Film Review – King Arthur: Legend of the Sword
King Arthur: Legend of the Sword
Guy Ritchie is a filmmaker of excess. Throughout his career, you can see film after film stock full of slick production and frenetic energy. That trend is amplified to the tenth degree in his latest, King Arthur: Legend of the Sword (2017). Yes, the writer/director who made a name for himself in the crime genre has put his unique spin on the legend of King Arthur, the sword Excalibur, and the Knights of the Round Table. One look at this and we can automatically see the familiar Guy Ritchie touches. In a way, this is a callback to his earlier work – but instead of guns and money, we have swords, magic, and monsters.
Yes, you heard that right. For those that are looking for a King Arthur story in the traditional sense, you are not going to get that here. Ritchie, who directs and cowrote the screenplay with Joby Harold and Lionel Wigram, tosses out much of the customary beats of this legend. In fact, the famous moment when Arthur pulls Excalibur out of a stone is somewhat of an afterthought. Instead, Ritchie ramps up the speed and spectacle to trace a reluctant hero’s journey amidst a whirlwind of sorcery, mystical creatures, and large scale battles.
You know what you’re getting into when the opening scene is a battle featuring giant sized elephants attacking a barricaded castle. Rather than telling a serious tale, Ritchie opts to go full gonzo, driving the plot to more outrageous levels the further we move along. His Arthur (Charlie Hunnam, knee-deep in his Sons of Anarchy persona) is not just raised an orphan but as the head of a low level criminal organization. We whip past his youth like a music video montage, showing us how he was brought up by the streets and sheltered in a brothel, Daniel Pemberton’s pounding score guiding us all the way through. He quickly learns the ways of the world and how to survive. But little does Arthur realize that he is the son of the rightful king (Eric Bana), whose throne was stolen by his evil uncle Vortigern (Jude Law) through black magic. It’s only until Arthur pulls Excalibur out of stone does he realize who is, and becomes the central focus of Vortigern’s wrath.
I dearly hope James Herbert – who edited – was paid handsomely for his work. He was tasked to jump through different times and perspectives on multiple occasions. This is something that we often see in a Guy Ritchie picture, but this is by far the most extreme version of that style. We revisit scenes repeatedly, each time with a new view or an added detail that changes the dynamic. Scenes are cut in the middle of a sentence, and we shift from reality to dream sequences almost arbitrarily. When Arthur and his gang of thieves are questioned by authorities over an encounter they had with vikings, the dialogue edited with the live action reenactments have a breathless pace. And yet, everything has a coherence to it, there isn’t a moment where things get too jumbled or confusing.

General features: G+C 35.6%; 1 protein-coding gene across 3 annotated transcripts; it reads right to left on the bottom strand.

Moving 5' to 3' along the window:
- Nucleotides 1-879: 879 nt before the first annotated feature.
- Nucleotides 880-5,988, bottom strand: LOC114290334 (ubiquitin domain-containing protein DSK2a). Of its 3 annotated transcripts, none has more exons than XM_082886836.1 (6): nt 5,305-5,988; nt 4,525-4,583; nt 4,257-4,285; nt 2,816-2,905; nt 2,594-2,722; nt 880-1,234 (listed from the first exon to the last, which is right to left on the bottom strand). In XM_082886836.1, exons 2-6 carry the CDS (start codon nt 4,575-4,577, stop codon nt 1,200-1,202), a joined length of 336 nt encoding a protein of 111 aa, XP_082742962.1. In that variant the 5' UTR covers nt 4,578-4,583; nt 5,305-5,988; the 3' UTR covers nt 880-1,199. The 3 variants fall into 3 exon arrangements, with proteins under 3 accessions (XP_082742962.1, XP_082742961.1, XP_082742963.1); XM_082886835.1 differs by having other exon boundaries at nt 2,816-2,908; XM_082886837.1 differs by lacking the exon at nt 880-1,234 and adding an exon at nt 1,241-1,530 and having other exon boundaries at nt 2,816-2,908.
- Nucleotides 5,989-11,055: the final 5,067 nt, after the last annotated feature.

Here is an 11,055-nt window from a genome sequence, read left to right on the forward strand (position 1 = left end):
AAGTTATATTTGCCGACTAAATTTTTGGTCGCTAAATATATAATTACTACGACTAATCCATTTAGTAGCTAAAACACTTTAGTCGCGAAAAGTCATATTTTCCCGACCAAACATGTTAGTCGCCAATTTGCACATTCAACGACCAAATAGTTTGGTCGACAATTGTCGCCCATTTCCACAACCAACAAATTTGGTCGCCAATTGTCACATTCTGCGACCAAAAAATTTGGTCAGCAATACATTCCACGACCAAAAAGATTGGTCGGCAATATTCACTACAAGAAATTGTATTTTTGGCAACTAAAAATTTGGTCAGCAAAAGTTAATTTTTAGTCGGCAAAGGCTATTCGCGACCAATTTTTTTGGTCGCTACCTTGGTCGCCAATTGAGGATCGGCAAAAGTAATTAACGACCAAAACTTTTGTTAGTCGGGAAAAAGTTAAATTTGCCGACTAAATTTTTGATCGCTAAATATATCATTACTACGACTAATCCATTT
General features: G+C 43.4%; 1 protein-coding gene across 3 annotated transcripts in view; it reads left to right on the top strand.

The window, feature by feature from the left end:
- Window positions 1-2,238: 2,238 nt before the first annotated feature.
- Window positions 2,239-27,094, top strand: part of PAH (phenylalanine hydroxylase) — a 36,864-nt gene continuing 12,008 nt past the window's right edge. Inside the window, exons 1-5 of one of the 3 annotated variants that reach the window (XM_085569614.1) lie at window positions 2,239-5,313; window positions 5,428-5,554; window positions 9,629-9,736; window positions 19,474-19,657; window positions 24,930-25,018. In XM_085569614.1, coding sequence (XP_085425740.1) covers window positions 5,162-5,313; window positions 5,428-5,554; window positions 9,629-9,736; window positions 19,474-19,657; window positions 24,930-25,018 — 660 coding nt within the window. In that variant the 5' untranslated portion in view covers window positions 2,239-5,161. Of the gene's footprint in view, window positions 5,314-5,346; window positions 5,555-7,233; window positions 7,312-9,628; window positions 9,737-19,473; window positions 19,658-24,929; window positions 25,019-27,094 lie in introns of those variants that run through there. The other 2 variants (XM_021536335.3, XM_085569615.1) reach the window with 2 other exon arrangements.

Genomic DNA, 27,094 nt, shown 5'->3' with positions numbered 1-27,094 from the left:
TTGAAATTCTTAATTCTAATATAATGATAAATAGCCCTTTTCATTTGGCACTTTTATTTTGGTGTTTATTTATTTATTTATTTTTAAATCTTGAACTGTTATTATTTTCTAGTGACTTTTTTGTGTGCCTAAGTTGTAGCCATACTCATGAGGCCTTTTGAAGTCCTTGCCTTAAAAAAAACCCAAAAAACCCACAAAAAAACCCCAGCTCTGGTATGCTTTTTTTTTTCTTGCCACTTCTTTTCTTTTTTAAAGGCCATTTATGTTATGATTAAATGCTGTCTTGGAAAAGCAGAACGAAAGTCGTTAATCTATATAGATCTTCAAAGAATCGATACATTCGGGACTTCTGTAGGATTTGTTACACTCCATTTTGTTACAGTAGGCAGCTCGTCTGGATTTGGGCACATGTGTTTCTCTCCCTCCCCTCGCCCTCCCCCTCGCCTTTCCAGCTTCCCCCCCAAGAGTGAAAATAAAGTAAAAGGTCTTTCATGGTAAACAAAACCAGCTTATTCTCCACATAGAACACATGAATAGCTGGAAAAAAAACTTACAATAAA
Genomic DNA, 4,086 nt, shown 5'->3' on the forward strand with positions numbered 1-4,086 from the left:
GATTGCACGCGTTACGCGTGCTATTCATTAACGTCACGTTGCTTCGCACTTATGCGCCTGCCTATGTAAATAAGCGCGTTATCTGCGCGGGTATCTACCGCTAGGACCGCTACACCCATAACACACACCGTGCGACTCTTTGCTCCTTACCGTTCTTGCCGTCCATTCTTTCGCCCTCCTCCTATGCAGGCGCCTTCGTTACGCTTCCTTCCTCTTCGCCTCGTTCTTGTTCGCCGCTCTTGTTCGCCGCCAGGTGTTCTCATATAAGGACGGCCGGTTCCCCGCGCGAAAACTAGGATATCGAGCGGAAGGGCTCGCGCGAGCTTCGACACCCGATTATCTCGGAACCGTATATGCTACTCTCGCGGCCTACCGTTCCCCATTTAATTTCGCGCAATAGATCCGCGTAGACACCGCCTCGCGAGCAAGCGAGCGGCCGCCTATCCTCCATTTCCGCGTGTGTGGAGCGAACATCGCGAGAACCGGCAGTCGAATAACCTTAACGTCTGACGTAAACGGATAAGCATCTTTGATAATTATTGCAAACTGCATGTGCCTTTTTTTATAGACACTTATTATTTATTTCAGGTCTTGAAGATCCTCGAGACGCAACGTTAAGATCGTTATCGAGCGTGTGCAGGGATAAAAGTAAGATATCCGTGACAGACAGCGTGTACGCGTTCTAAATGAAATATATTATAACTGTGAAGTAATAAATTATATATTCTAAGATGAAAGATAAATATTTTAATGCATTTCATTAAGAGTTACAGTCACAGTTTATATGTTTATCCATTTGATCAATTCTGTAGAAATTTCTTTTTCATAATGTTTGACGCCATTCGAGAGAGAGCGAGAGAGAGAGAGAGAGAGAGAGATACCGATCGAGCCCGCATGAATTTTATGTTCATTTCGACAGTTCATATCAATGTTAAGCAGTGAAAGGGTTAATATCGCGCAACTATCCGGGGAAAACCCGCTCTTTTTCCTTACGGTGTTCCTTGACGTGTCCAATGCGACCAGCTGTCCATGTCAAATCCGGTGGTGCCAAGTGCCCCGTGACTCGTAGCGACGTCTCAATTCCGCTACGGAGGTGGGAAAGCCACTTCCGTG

The character development – whatever little there is – revolves around Arthur’s reluctance to accept his responsibility once his lineage is discovered. Egged on by his friends and loyal followers (Djimon Hounsou and Aidan Gillen, amongst them) and a mysterious mage (Astrid Bergès-Frisbey) Arthur gets torn between his life as a criminal and his royal duty to lead the masses. Hunnam, still trying to make a transition from television to the big screen, plays Arthur fairly straight, acting as though he has a plan up his sleeve even when he doesn’t. The writing and direction turns Arthur into a physical presence, and Hunnam fills the character appropriately.
Jude Law had the opportunity to swing for the fences as the villain. The role called for a flamboyant, over the top performance. The late Alan Rickman’s turn as the Sheriff of Nottingham in Robin Hood: Prince of Thieves (1991) is exactly the kind of performance this character was calling for. Vortigern is placed in colorful outfits, commits dastardly acts on those who oppose him, and even gains his power from a magical octopus monster (think a slimier version of Ursula from The Little Mermaid) who lives underneath his castle. But alas, Law plays Vortigern as a solemn, somber bad guy. In a movie that is completely unrestrained, Law sadly turns in a restrained performance.
But let’s not fool ourselves – the main attraction is Guy Ritchie, who flexes his cinematic muscles in nearly every frame. There’s barely a moment of respite, as he throws everything but the kitchen sink into the narrative. He turns Excalibur into a lightsaber of mass destruction, endowing Arthur with unlimited power. As the action builds up, reality makes way for CGI that is obviously not aiming for any kind of realistic rendering. Creatures can be as small as a person’s hand to the size of a mountain. I couldn’t help but laugh watching a giant snake wreck havoc on an unsuspecting fortress. And the final confrontation is straight out of a video game, with the camera flying passed the subjects as though it’s a piece of debris caught in a tornado.
Look, I’m not going to tell you that King Arthur: Legend of the Sword is a great picture. In fact, I’m sure many people are going to detest it. It’s overly flashy, but by God is it entertaining. Ritchie pummels us with a “I don’t give a damn” attitude that doesn’t stop until the credits roll. Sometimes, that’s all you really need.